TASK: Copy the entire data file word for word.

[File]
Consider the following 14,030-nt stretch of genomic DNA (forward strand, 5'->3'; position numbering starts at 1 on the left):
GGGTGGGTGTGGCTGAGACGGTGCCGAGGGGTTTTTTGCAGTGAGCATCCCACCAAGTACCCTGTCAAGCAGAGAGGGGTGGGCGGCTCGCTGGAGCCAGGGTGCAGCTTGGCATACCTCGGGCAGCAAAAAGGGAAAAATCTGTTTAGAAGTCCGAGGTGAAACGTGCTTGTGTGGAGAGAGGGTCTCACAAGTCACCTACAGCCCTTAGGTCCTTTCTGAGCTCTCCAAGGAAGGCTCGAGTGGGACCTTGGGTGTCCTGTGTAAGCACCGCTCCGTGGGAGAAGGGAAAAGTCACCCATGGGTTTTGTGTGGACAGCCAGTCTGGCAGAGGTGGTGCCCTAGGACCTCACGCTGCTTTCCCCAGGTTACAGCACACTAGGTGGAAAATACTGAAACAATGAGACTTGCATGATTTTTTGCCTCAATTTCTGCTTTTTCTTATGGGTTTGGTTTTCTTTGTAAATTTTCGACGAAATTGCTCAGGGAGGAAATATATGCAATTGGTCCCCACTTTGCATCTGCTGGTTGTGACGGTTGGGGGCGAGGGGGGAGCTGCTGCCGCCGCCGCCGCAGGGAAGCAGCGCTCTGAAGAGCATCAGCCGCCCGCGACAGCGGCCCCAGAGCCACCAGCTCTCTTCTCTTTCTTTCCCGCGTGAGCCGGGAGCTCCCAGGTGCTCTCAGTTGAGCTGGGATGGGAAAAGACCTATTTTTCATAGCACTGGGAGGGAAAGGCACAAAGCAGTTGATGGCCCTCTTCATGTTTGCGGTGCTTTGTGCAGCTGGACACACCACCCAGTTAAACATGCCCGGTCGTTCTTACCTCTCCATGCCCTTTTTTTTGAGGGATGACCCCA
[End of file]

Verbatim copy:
Consider the following 14,030-nt stretch of genomic DNA (forward strand, 5'->3'; position numbering starts at 1 on the left):
GGGTGGGTGTGGCTGAGACGGTGCCGAGGGGTTTTTTGCAGTGAGCATCCCACCAAGTACCCTGTCAAGCAGAGAGGGGTGGGCGGCTCGCTGGAGCCAGGGTGCAGCTTGGCATACCTCGGGCAGCAAAAAGGGAAAAATCTGTTTAGAAGTCCGAGGTGAAACGTGCTTGTGTGGAGAGAGGGTCTCACAAGTCACCTACAGCCCTTAGGTCCTTTCTGAGCTCTCCAAGGAAGGCTCGAGTGGGACCTTGGGTGTCCTGTGTAAGCACCGCTCCGTGGGAGAAGGGAAAAGTCACCCATGGGTTTTGTGTGGACAGCCAGTCTGGCAGAGGTGGTGCCCTAGGACCTCACGCTGCTTTCCCCAGGTTACAGCACACTAGGTGGAAAATACTGAAACAATGAGACTTGCATGATTTTTTGCCTCAATTTCTGCTTTTTCTTATGGGTTTGGTTTTCTTTGTAAATTTTCGACGAAATTGCTCAGGGAGGAAATATATGCAATTGGTCCCCACTTTGCATCTGCTGGTTGTGACGGTTGGGGGCGAGGGGGGAGCTGCTGCCGCCGCCGCCGCAGGGAAGCAGCGCTCTGAAGAGCATCAGCCGCCCGCGACAGCGGCCCCAGAGCCACCAGCTCTCTTCTCTTTCTTTCCCGCGTGAGCCGGGAGCTCCCAGGTGCTCTCAGTTGAGCTGGGATGGGAAAAGACCTATTTTTCATAGCACTGGGAGGGAAAGGCACAAAGCAGTTGATGGCCCTCTTCATGTTTGCGGTGCTTTGTGCAGCTGGACACACCACCCAGTTAAACATGCCCGGTCGTTCTTACCTCTCCATGCCCTTTTTTTTGAGGGATGACCCCA